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News > Nigeria

Nigeria Destroys 1 Million Expired COVID-19 Vaccines

  • Expired COVID-19 vaccines at a dumpsite in Abuja, Nigeria, Dec. 22, 2021.

    Expired COVID-19 vaccines at a dumpsite in Abuja, Nigeria, Dec. 22, 2021. | Photo: Xinhua

Published 23 December 2021 (11 hours 45 minutes ago)
Opinion

The Nigerian Health Ministry explained that the vaccines had residual shelf lives, leaving the country with "a limited period to facilitate distribution and usage."

On Wednesday, Nigerian government destroyed over 1 million COVID-19 vaccines withdrawn from across the country after being identified for having a short shelf life.

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The National Primary Health Care Development Agency (NPHCDA) monitored the exercise at a dumpsite in a suburb of Abuja, the Nigerian capital. Authorities took the decision to join other African nations which earlier destroyed vaccines for the same reason, to boost the confidence of Nigerian citizens in the ongoing vaccination program nationwide.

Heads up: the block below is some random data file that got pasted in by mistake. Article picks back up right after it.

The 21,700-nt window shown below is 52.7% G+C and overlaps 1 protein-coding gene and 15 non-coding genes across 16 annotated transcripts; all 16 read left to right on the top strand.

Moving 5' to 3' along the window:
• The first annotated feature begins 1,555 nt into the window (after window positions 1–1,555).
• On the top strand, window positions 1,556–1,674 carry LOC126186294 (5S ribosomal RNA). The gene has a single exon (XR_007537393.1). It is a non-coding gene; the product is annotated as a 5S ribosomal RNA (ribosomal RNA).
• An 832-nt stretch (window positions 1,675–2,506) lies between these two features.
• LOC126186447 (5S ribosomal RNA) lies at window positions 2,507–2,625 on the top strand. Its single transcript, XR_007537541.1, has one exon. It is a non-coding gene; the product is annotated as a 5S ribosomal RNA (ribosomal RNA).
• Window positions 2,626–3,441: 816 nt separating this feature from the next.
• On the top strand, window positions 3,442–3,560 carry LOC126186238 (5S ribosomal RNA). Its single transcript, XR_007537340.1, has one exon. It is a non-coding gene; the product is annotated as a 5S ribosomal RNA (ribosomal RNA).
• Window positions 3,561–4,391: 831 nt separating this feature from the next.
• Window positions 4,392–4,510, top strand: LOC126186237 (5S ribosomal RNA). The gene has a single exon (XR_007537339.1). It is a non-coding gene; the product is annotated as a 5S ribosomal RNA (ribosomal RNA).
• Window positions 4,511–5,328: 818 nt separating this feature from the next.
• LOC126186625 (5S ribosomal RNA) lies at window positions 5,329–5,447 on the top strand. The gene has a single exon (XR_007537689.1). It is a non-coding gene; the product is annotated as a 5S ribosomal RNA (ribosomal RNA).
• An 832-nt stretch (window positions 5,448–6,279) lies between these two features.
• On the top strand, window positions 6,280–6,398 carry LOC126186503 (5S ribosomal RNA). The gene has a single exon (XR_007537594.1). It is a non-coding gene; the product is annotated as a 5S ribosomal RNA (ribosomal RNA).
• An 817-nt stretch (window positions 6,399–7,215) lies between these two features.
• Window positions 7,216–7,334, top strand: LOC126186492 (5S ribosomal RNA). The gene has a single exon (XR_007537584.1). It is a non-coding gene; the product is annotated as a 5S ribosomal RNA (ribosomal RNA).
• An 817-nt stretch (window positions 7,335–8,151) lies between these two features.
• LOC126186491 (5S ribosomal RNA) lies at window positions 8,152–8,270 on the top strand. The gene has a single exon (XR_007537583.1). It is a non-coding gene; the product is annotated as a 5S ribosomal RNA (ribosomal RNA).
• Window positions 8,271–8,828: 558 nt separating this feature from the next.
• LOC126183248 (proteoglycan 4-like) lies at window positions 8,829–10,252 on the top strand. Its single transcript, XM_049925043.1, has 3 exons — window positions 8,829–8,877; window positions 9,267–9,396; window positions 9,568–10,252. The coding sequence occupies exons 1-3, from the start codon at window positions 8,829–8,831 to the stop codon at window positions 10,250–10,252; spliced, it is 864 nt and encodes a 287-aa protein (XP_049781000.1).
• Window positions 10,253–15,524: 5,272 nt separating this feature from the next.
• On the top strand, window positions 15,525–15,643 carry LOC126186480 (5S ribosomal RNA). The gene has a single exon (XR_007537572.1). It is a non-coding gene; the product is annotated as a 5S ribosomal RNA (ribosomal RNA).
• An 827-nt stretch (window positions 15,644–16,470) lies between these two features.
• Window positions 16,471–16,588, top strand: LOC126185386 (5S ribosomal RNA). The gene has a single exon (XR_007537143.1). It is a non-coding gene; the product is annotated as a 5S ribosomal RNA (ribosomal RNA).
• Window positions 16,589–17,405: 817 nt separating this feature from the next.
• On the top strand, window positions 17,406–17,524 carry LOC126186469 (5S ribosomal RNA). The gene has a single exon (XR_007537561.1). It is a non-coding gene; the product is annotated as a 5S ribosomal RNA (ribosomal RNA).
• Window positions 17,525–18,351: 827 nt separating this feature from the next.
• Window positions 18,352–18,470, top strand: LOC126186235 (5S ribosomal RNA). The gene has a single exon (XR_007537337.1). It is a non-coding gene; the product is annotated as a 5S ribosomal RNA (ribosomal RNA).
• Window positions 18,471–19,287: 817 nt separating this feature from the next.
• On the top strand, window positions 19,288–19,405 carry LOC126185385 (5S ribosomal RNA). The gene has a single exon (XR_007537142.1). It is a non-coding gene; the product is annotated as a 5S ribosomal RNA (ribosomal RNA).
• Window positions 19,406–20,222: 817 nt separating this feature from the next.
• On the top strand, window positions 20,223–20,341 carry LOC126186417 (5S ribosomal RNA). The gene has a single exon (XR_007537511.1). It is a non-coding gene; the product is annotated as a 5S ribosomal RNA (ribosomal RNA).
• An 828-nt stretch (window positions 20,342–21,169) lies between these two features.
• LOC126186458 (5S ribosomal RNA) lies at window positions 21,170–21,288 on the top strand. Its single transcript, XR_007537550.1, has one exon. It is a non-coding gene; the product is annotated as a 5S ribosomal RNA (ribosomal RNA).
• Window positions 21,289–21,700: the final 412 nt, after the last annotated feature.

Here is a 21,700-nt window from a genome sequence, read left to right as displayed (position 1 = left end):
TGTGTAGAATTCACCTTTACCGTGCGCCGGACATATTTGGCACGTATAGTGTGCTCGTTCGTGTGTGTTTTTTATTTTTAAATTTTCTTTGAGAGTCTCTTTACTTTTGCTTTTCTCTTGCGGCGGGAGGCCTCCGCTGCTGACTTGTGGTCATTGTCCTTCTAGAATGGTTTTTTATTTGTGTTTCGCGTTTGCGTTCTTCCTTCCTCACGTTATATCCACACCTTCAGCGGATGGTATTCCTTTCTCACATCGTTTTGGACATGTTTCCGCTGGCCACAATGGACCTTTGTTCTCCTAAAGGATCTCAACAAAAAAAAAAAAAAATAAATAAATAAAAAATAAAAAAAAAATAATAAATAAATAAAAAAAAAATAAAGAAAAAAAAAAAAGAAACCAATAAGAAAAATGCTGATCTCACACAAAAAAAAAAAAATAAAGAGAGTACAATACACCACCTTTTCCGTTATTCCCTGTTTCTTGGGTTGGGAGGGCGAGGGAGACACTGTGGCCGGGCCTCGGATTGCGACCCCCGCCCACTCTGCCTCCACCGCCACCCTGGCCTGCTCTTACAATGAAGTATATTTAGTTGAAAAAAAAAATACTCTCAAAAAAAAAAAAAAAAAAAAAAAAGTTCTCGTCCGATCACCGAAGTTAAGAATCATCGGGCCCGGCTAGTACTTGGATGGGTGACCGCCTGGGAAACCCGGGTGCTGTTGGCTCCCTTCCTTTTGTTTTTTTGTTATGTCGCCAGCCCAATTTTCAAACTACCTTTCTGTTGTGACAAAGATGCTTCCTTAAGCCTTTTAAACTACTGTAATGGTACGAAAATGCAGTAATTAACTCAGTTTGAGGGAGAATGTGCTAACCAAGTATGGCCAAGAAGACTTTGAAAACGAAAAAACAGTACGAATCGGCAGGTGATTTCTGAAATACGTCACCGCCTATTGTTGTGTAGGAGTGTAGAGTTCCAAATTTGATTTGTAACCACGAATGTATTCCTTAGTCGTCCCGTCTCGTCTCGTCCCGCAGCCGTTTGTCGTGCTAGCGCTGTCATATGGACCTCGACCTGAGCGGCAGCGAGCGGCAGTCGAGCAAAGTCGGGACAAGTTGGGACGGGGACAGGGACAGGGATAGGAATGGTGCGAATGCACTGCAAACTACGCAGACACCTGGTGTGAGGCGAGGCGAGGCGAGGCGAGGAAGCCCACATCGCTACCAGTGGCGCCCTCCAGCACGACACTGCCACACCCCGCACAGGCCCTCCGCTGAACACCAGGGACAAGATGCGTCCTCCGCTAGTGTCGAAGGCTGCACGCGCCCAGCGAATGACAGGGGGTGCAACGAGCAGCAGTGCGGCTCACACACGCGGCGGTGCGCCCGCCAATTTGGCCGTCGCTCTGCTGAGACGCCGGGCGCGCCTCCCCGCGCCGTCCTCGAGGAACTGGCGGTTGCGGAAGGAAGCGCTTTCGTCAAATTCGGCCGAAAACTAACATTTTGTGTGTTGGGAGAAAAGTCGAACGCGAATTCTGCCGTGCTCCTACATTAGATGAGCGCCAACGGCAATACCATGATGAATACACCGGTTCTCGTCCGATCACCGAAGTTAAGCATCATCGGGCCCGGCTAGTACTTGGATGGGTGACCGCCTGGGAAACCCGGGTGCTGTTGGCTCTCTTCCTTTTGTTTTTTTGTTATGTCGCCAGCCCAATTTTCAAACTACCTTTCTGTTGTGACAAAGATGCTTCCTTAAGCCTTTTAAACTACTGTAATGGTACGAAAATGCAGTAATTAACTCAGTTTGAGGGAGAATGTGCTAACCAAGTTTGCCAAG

"We withdrew about 1,066,214, doses of expired AstraZeneca vaccine from across the country," NPHCDA Director Faisal Shuaib said, noting that the vaccines might still be potent before health authorities took the decision to withdraw them. The manufacturers of those doses of vaccine offered to extend the shelf life but is declined by the Nigerian government.

"The work we do is the work that requires trust. It is a sacred trust that has been bestowed on us by the generality of Nigerians. A few months ago, when these vaccines were offered to us, we knew that they had a short shelf life. But we were living in an environment where the supply of COVID-19 vaccines was very scarce," the NPHCDA director pointed out.

More than 10 million people have been vaccinated so far against COVID-19 in Nigeria. Over 1 million COVID-19 vaccines are estimated to have expired in Nigeria in November without being used. And the expired doses were made by AstraZeneca and delivered from Europe.

Health Minister Osagie Ehanire explained that the vaccines, which were donated by COVAX and the African Vaccine Acquisition Trust (AVAT), had residual shelf lives, leaving the country with "a limited period to facilitate distribution and usage."

The vaccines that expired had been withdrawn and will be destroyed. The dilemma is not typical for Nigeria, but a situation many low- and medium-income countries find themselves in. Ehanire urged donors to begin the process early enough and create a well-oiled pathway for prompt shipment and distribution to reduce risk of expiration. 

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